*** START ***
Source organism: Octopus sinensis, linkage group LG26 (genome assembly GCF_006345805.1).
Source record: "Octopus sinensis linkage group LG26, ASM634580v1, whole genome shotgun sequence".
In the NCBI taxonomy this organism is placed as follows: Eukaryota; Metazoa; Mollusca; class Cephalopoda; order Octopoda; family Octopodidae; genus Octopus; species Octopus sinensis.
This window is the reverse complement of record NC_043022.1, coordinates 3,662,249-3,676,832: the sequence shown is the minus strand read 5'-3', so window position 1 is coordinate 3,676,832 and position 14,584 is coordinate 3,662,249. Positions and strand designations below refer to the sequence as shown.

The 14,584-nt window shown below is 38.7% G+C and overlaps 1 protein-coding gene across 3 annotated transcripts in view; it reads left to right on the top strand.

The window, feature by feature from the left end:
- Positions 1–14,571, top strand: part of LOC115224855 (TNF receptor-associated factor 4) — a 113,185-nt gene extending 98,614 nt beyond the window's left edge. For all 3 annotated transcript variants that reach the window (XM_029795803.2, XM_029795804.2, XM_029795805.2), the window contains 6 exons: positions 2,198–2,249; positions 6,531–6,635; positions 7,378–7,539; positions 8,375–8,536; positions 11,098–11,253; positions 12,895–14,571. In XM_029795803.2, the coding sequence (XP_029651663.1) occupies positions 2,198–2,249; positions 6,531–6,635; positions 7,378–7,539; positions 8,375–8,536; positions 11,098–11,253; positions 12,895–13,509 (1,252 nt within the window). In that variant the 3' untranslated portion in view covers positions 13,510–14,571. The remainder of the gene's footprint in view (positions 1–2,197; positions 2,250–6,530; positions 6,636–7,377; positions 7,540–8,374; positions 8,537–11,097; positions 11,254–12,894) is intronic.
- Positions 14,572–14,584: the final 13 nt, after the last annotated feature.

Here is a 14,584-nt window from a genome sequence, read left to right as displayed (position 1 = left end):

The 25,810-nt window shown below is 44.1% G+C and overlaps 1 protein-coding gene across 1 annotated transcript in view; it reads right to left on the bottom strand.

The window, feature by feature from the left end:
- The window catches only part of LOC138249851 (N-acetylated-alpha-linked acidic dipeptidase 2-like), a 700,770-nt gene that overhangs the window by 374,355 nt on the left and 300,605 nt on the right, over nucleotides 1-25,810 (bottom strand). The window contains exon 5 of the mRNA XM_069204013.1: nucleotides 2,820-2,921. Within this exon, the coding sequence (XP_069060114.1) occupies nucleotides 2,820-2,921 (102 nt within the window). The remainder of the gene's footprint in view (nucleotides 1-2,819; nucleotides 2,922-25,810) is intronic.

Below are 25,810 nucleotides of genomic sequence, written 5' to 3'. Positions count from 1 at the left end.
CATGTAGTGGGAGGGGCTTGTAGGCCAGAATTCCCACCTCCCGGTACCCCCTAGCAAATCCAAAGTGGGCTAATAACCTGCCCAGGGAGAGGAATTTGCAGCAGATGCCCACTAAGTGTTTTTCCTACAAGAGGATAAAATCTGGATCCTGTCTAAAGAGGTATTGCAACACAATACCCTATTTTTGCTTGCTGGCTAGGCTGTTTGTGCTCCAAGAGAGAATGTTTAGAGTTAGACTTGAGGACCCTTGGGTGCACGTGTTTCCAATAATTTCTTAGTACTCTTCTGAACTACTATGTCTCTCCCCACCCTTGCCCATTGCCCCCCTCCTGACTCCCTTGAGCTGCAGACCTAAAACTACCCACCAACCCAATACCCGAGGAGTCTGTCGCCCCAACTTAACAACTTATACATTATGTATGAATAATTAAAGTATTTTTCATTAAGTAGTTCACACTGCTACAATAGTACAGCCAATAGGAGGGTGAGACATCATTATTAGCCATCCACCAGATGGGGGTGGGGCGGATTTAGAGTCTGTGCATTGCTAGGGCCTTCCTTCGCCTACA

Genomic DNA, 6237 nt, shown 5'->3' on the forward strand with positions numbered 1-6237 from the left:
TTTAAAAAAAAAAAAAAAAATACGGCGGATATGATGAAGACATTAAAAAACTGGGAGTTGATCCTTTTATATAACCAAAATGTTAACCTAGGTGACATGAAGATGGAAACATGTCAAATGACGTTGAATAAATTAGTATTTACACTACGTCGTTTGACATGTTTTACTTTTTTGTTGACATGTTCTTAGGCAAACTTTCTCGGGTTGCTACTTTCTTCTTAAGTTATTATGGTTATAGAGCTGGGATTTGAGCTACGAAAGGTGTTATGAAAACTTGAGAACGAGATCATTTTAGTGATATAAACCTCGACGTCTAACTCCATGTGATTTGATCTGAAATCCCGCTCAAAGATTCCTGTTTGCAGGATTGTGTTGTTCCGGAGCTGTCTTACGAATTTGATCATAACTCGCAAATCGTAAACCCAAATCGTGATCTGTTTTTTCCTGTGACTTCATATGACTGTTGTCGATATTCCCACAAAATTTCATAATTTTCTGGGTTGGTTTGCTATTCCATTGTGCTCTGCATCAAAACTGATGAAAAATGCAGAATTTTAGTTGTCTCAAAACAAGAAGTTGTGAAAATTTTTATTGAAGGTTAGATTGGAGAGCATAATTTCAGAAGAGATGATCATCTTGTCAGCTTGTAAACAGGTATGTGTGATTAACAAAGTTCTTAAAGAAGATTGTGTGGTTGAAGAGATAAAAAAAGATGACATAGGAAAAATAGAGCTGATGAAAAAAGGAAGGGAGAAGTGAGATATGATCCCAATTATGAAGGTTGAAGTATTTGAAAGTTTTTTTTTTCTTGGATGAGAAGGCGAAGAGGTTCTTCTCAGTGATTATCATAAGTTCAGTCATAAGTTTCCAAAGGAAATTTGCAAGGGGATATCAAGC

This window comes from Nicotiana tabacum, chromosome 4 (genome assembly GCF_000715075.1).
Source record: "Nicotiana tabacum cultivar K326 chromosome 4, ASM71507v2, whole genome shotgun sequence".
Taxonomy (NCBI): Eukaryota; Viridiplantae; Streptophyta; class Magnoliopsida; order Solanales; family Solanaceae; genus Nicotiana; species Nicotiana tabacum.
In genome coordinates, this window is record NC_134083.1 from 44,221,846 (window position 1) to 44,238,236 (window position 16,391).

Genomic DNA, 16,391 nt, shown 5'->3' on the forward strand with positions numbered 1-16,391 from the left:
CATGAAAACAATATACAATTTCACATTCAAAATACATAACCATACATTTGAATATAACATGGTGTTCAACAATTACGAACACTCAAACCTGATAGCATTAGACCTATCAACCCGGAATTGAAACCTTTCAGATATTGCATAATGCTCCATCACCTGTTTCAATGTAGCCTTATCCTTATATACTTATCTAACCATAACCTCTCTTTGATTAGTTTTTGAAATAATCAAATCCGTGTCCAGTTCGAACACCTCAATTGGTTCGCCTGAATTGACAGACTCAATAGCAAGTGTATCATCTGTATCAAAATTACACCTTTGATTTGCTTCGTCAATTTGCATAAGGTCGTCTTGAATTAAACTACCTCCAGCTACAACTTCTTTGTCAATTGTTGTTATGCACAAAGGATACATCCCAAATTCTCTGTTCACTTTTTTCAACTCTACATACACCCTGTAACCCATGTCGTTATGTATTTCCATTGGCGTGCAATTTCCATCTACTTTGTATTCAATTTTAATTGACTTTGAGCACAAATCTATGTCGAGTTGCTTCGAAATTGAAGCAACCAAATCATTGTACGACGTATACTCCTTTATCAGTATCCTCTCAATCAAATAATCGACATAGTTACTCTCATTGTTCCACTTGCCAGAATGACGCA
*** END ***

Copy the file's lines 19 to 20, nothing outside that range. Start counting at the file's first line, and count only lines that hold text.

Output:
Taxonomy (NCBI): Eukaryota; Viridiplantae; Streptophyta; class Magnoliopsida; order Solanales; family Solanaceae; genus Nicotiana; species Nicotiana tabacum.
In genome coordinates, this window is record NC_134083.1 from 44,221,846 (window position 1) to 44,238,236 (window position 16,391).